Chapter 1, Arrival in Togo.

Friday, January 17, 2020, 10:50 AM local time. We are flying over Bamako, about to have some breakfast. Don't feel like I slept much. Cramped, achy. Estimated arrival time 12:06 PM. The screen on the back of the seat in front of me shows the flight path. Miles flown 5070, another 200 to go.

Saturday, January 18 6 AM. Roosters crow, palm trees sway in the early morning breeze. Tree branches rustle. The breeze is almost cool. Weet, woot... WEET. What's that bird? Somg-kpeh-eh-eh, the bird's name, says Afua. On the electic wire in front of us is some sort of pigeon. Coo-coo-oo-oo.

Morning haze... Harmattan?

I'm drinking strong coffee. We stayed up all day. Now the coffee will reset my clock, and the roosters will tell my brain what time it is.

Afua and I were greeted at the airport by an uncle Kossogbon, a cousin Hakim, and our chauffeur Dodji. After the airport, we came to this house. I'm sitting on the veranda on an orange resin chair, examining the hazy air, listening to the local birds.

Dodji's car is parked in the courtyard by the car door.

The house has a living/dining room:

a small kitchen with gas stove and sink:

a small hallway into the bedroom, and bathroom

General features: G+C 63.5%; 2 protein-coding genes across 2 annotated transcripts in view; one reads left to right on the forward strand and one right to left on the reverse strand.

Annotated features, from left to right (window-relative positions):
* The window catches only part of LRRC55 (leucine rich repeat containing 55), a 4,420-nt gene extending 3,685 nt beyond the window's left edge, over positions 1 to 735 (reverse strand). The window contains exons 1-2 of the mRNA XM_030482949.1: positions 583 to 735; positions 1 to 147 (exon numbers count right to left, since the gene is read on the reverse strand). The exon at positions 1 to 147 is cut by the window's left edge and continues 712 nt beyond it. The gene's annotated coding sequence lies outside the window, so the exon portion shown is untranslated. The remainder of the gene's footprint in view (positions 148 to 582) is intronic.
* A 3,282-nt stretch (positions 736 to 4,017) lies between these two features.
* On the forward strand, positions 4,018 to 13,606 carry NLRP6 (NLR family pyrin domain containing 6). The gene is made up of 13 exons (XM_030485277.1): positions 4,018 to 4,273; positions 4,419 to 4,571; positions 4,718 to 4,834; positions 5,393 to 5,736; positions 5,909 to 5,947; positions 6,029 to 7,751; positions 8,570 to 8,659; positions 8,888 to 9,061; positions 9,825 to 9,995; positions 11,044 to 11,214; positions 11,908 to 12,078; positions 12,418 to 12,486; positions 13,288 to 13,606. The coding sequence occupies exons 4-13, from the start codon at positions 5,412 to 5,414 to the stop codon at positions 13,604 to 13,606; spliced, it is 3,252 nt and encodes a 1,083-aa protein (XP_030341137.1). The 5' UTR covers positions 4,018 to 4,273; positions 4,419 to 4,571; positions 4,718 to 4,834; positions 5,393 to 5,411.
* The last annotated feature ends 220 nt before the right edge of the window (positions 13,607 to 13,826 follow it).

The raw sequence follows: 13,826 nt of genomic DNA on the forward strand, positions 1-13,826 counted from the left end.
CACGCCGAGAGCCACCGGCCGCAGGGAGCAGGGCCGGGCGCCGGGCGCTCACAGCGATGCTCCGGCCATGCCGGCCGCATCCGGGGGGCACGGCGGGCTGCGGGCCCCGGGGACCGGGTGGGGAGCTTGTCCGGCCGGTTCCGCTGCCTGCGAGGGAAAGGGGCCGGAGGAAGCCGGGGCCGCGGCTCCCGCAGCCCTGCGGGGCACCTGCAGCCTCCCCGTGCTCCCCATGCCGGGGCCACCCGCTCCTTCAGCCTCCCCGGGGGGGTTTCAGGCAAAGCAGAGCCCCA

And this veranda. The shower, sinks, toilet, all piped with water from a reservoir on the roof.

Is the well water potable? I guess I'll find out. I drank a few sips during arrival prayers, brushed my teeth with it.

Birds zoom through the courtyard. The morning breeze diminishes. The sky is brightening to the east, mostly cloudy to my surprise. It's the dry season, 89 degrees F.

Later, around 3 PM, we went into town to have dinner. Riding shotgun in Dodji's car, like 2012 was only yesterday. Here I am, riding shotgun:

Dodji played great Afropop tunes in his car while we rode the streets of Lomé. I had my camera out, took pics and movies, but missed more than I caught. Here is one of the first pictures I took:

Yes, we are in Togo.

Lions at a traffic circle:

The first of many billboards advertising Pils beer "since 1964."

We stopped at a bar/restaurant with classic Afropop blaring at a good bar/resto volume. We ordered akpan (boiled, fermented corn-based pâte, cooked in leaves), Pils, Lager, Youki/PomPom for Afua (!), assorted grilled meats. Afua and Dodji choose our grilled beef kebabs, grilled chicken and guinea fowl.